• Does not ‘significantly harm’ (DNSH) any of the environmental objectives
    • Is invested in compliance with the Taxonomy regulation minimum safeguards
    • Complies with technical screening criteria established by the Commission (when published)
  • Environmental objectives:
    • Climate change mitigation
    • Climate change adaptation
    • Sustainable use and protection of water and marine resources
    • Transition to a circular economy
    • Pollution prevention and control
    • Protection and restoration of biodiversity and ecosystems
  • Financial products that have sustainable objectives (Article 9 products) are required from Jan 2022 to disclose:
    • Information on the environmental characteristics to which the underlying investments contribute
    • A description of how/ to what extent the underlying investments are made in economic activities that qualify as ‘environmentally sustainable’
    • What proportion of investments are ‘environmentally sustainable’

The EU Sustainable Finance Disclosure Regulation – SFDR

Regulation (EU) 2019/2088 on sustainability-related disclosures in the financial services sector (i.e. the Disclosure Regulation, ESG Regulation or SFDR), is part of a broader legislative package under the European Commission’s Sustainable Finance Action Plan.

Under SFDR funds and mandates are classified into three categories: Articles 6, 8 and 9.

  • Article 6: funds which do not integrate any kind of sustainability into the investment process and could include stocks currently excluded by ESG funds such as tobacco companies or thermal coal producers
  • Article 8environmental and socially promoting’: ‘where a financial product promotes, among other characteristics, environmental or social characteristics, or a combination of those characteristics, provided that the companies in which the investments are made follow good governance practices’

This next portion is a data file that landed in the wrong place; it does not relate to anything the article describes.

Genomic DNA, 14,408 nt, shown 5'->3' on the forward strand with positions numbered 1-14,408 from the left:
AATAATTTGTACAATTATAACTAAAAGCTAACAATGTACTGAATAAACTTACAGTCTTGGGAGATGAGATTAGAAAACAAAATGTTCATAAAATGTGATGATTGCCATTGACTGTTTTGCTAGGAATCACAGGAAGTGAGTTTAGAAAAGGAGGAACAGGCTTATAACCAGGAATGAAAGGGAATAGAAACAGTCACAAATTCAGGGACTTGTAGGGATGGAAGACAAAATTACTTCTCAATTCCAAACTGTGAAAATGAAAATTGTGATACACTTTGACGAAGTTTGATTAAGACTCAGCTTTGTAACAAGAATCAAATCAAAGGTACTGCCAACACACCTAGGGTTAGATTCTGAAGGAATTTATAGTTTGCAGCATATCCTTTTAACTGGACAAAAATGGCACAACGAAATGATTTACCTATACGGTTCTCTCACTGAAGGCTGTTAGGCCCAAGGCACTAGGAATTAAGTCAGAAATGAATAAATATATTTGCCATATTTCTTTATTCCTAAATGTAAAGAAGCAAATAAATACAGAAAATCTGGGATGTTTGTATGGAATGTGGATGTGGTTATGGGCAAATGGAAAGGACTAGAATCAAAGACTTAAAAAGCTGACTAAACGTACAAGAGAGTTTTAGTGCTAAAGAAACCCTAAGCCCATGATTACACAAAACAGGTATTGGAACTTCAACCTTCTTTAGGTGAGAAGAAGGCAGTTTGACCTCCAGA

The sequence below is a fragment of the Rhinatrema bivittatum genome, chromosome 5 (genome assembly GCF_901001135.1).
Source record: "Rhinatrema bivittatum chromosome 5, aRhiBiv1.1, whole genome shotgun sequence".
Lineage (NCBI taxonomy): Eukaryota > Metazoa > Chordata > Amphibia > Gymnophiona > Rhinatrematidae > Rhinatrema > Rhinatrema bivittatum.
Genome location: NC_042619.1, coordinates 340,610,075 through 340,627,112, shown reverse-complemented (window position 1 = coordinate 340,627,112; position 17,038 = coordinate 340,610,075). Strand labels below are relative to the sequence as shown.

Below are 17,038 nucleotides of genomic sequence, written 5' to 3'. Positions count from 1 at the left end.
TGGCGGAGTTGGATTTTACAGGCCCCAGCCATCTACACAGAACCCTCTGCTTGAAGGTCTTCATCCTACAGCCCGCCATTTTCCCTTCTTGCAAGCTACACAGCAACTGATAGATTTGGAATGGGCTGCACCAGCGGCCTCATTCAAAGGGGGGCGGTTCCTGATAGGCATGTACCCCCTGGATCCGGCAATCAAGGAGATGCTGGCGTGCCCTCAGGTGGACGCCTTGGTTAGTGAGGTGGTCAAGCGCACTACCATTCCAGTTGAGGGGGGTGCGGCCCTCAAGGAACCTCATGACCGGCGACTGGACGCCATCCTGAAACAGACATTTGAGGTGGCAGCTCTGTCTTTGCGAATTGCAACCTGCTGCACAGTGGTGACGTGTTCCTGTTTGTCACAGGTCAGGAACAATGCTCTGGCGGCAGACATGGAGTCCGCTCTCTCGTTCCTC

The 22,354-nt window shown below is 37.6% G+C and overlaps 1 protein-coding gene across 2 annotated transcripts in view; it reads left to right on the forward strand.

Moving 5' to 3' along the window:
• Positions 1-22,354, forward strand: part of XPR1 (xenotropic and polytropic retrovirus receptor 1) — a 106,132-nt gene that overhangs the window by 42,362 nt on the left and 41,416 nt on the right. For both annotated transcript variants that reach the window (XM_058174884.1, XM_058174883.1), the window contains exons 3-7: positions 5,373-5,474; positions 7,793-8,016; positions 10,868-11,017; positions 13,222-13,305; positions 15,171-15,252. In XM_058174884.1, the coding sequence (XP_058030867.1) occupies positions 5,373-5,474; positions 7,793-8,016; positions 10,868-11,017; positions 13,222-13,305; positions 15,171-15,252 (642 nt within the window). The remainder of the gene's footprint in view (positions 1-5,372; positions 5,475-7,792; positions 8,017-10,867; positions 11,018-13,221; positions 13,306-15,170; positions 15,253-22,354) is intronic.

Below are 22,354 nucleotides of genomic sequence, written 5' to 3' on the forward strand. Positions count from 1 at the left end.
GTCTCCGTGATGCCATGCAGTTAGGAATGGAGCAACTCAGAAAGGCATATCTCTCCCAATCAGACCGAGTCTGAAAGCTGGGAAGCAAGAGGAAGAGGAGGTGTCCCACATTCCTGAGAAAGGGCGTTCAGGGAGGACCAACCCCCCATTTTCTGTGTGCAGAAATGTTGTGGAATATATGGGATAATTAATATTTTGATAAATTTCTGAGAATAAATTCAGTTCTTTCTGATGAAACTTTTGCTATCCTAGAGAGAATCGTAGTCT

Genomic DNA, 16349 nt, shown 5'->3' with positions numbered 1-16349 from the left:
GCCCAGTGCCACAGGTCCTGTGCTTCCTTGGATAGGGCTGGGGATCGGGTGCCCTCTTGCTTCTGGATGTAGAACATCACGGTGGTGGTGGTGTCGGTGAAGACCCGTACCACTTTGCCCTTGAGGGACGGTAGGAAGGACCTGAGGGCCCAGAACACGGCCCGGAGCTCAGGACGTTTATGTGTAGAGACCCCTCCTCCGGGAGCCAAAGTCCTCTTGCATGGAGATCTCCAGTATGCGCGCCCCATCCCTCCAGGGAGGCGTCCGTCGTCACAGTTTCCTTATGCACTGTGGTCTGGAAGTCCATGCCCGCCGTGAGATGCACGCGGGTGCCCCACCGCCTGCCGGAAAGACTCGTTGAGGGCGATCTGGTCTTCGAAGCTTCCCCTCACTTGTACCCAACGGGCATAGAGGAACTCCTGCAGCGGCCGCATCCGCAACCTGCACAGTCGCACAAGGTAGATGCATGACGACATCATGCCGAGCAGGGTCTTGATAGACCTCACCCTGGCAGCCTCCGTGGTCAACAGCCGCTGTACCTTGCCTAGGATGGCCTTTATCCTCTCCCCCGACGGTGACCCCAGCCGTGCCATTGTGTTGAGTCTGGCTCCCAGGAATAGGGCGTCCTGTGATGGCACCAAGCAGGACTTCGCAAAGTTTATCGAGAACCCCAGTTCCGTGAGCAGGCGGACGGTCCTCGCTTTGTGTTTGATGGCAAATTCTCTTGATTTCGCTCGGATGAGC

• Article 9products targeting sustainable investments’: products targeting bespoke sustainable investments, ‘where a financial product has sustainable investment as its objective and an index has been designated as a reference benchmark’

Read: MacFarlanes – EU Disclosure Regulation Overview

Key points:

  • SFDR requires firms to make strategic business and policy decisions regarding their approach to ESG which must be disclosed on the firm’s website and in pre-contractual and periodic disclosure
  • Focus of the regulation is on the provisions of information to investors (asset managers), clients (asset owners) and other stakeholders
  • In order to meet the disclosure requirements, many firms are likely to require significant system and control changes, as well as significant allocation of resources
  • The disclosure applies at the firm and all product level, not just those with an ESG focus
  • Given the uncertainty around how EU legislation may be on-shored in the UK following at the end of the Brexit transition period – UK based firms can either take a ‘wait and see’ approach or voluntarily adopt the regulation
  • UK firms who market to EU investors, as well as those with EU funds or mandates, will have to comply with the regulation
  • The majority of legislation that relates to the firm came into effect in March 2021, with the second stage set to be implemented in December 2022 that relates to product level disclosures on principal adverse impacts